According to About.com, achieving a consistent, ideal level of nutritional ketosis generally takes two to four weeks. Longer time frames are often due to the fact that some diet adjustments may be required to hit target ketone levels.
Medical News Today explains that ketones are carbon fragments that the body produces to use as fuel when it has burned up its supply of glucose. Instead of fueling itself with carbohydrates, the source of glucose, the body begins to draw its energy from fat reserves. Ketones are produced by the liver as it processes fatty acids and show up in the bloodstream as a result of this process.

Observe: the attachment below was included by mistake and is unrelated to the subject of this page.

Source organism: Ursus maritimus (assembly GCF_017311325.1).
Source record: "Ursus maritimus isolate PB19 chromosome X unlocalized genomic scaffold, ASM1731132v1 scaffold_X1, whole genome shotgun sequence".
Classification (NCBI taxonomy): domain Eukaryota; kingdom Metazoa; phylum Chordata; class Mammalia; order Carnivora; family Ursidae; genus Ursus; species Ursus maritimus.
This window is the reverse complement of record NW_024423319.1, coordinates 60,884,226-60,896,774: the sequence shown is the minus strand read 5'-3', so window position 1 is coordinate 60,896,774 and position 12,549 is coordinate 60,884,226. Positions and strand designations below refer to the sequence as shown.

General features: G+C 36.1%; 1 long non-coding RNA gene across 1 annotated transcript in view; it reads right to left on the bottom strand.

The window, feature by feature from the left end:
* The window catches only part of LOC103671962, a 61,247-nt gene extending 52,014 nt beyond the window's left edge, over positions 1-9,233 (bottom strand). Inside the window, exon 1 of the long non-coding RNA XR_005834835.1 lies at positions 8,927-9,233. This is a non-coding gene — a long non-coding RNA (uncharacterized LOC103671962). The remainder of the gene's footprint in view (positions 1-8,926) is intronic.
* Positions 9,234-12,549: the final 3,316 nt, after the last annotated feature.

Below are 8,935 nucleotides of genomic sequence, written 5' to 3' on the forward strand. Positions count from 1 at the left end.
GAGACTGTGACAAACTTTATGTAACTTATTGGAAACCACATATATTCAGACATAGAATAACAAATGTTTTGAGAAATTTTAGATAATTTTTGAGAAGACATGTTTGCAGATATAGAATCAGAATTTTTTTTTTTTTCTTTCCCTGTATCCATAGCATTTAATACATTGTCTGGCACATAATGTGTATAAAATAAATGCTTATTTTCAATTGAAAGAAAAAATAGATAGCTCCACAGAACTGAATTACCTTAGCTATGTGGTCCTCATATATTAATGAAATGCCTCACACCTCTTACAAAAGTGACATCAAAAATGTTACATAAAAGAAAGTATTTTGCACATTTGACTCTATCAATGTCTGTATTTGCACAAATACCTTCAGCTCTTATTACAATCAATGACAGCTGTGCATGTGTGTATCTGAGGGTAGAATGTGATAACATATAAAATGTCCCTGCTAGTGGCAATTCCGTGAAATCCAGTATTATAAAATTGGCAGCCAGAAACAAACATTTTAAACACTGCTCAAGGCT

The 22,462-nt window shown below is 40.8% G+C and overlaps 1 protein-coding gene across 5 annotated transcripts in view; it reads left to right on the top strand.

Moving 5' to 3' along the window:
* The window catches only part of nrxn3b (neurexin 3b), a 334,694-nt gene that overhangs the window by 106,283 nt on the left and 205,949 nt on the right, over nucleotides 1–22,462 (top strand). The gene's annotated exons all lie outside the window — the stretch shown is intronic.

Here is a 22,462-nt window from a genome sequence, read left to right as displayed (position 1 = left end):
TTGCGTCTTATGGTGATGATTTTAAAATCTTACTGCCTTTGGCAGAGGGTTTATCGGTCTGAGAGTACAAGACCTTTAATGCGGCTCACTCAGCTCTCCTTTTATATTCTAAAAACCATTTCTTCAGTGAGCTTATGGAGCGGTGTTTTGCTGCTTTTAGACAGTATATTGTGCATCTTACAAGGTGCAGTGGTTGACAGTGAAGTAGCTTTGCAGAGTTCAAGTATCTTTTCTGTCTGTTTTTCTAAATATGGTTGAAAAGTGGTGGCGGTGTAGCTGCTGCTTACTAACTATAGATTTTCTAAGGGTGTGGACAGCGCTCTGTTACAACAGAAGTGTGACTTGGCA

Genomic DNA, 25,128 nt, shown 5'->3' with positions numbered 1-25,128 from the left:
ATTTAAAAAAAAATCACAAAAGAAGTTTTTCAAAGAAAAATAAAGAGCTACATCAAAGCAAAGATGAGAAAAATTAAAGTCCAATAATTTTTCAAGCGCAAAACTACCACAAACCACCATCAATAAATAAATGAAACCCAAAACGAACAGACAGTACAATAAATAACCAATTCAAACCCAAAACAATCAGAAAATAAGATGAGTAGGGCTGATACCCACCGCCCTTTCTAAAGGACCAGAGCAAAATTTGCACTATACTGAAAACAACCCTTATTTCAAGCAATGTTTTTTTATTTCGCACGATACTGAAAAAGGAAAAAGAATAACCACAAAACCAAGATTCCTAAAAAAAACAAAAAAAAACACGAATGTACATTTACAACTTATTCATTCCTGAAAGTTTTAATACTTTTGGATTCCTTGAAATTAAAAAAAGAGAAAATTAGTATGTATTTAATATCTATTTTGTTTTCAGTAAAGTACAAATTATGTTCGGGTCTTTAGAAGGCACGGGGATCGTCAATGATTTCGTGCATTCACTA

To achieve nutritional ketosis, a diet low in carbohydrates and high in protein and fat is required. There is some debate about the safety of such diets, since very high levels of ketones in the blood make it more acidic, which can cause damage to the liver and kidneys. However, Medical News Today states that this risk is generally associated with people who suffer from diabetes, as they are more vulnerable to high ketone levels due to a lack of insulin. The article cites a report from Indiana University School of Medicine which states that low-carb diets do not harm the kidneys. Dr. Atkins recommended monitoring ketone levels while dieting to ensure that they stay at safe levels.